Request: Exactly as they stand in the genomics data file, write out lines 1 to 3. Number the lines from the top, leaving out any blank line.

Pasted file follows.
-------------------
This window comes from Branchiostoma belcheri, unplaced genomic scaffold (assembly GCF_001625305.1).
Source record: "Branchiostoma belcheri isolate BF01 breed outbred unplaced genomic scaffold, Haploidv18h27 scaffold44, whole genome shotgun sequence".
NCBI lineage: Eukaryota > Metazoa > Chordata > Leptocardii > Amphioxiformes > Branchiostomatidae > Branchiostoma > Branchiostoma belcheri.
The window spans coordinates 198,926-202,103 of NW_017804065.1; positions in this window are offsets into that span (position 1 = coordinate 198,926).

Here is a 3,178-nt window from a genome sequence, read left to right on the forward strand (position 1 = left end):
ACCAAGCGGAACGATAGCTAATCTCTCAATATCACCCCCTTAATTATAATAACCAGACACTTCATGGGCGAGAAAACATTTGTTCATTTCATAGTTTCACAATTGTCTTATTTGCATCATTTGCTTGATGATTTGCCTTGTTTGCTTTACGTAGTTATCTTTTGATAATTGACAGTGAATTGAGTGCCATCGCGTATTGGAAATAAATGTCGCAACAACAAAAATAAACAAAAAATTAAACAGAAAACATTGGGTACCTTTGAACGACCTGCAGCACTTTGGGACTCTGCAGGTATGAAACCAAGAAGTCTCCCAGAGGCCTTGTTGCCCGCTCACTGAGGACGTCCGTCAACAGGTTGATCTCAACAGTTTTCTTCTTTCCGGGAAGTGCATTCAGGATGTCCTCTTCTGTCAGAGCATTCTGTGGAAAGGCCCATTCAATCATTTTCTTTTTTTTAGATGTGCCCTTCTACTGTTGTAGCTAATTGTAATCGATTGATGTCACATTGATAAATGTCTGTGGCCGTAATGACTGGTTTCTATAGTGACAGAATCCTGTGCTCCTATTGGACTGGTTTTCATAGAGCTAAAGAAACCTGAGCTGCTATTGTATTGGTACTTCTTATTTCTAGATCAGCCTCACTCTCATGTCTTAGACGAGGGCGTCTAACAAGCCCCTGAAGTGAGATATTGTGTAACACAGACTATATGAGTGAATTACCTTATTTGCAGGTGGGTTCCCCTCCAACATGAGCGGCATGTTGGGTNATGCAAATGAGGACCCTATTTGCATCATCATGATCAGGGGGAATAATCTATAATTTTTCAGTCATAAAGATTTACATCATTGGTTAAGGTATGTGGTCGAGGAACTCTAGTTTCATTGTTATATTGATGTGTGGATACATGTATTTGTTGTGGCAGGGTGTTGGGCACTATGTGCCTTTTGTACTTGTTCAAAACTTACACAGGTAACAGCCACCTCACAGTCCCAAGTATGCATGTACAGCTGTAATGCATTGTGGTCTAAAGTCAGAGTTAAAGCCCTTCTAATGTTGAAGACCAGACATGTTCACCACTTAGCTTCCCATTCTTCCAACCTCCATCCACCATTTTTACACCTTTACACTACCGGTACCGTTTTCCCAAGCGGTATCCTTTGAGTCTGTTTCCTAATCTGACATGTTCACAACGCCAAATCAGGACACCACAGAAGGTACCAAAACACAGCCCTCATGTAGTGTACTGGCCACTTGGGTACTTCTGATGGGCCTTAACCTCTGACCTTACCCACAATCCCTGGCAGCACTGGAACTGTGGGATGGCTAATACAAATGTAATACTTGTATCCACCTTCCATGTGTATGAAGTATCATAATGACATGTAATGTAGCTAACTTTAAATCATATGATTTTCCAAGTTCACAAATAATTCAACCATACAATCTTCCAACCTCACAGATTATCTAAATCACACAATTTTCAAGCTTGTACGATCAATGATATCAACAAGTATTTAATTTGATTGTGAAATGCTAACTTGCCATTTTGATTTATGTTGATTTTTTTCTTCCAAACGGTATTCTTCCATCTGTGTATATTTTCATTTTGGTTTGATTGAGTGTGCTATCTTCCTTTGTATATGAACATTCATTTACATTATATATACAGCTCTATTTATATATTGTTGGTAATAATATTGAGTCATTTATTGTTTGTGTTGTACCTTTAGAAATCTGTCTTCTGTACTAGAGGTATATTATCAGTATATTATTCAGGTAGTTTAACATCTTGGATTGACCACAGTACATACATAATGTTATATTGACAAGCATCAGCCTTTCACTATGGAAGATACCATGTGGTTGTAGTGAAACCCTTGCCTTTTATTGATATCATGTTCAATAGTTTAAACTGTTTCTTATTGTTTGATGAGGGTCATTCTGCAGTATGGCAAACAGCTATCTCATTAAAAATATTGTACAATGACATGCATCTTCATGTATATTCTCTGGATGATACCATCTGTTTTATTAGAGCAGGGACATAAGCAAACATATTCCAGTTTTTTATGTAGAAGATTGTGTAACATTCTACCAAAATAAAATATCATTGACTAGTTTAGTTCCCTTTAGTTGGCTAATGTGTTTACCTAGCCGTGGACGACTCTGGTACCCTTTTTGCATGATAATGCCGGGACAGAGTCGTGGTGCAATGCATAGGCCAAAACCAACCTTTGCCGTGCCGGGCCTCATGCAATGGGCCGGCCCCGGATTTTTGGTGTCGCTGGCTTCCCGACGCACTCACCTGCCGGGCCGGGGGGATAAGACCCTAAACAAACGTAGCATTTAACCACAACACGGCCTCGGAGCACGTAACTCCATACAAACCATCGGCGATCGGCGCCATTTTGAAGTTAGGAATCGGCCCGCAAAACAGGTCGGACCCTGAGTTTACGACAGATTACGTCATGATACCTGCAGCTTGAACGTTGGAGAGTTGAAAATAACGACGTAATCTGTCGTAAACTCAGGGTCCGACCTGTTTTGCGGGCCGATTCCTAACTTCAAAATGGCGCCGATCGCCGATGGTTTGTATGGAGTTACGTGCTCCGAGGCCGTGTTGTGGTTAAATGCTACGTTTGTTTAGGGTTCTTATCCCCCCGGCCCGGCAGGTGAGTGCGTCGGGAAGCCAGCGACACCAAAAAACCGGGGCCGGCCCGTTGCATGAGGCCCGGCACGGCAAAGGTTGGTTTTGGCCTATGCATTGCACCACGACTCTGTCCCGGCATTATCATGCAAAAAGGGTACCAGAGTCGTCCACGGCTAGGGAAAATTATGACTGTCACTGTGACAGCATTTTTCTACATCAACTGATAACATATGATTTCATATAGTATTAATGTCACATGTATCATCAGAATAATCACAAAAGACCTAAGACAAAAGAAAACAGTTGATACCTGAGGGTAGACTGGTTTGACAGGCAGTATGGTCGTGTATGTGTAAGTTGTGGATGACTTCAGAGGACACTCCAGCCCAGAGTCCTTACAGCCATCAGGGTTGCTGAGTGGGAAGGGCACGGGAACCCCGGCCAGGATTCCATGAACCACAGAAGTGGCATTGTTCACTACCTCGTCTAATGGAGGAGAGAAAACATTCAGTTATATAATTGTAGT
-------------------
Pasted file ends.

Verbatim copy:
This window comes from Branchiostoma belcheri, unplaced genomic scaffold (assembly GCF_001625305.1).
Source record: "Branchiostoma belcheri isolate BF01 breed outbred unplaced genomic scaffold, Haploidv18h27 scaffold44, whole genome shotgun sequence".
NCBI lineage: Eukaryota > Metazoa > Chordata > Leptocardii > Amphioxiformes > Branchiostomatidae > Branchiostoma > Branchiostoma belcheri.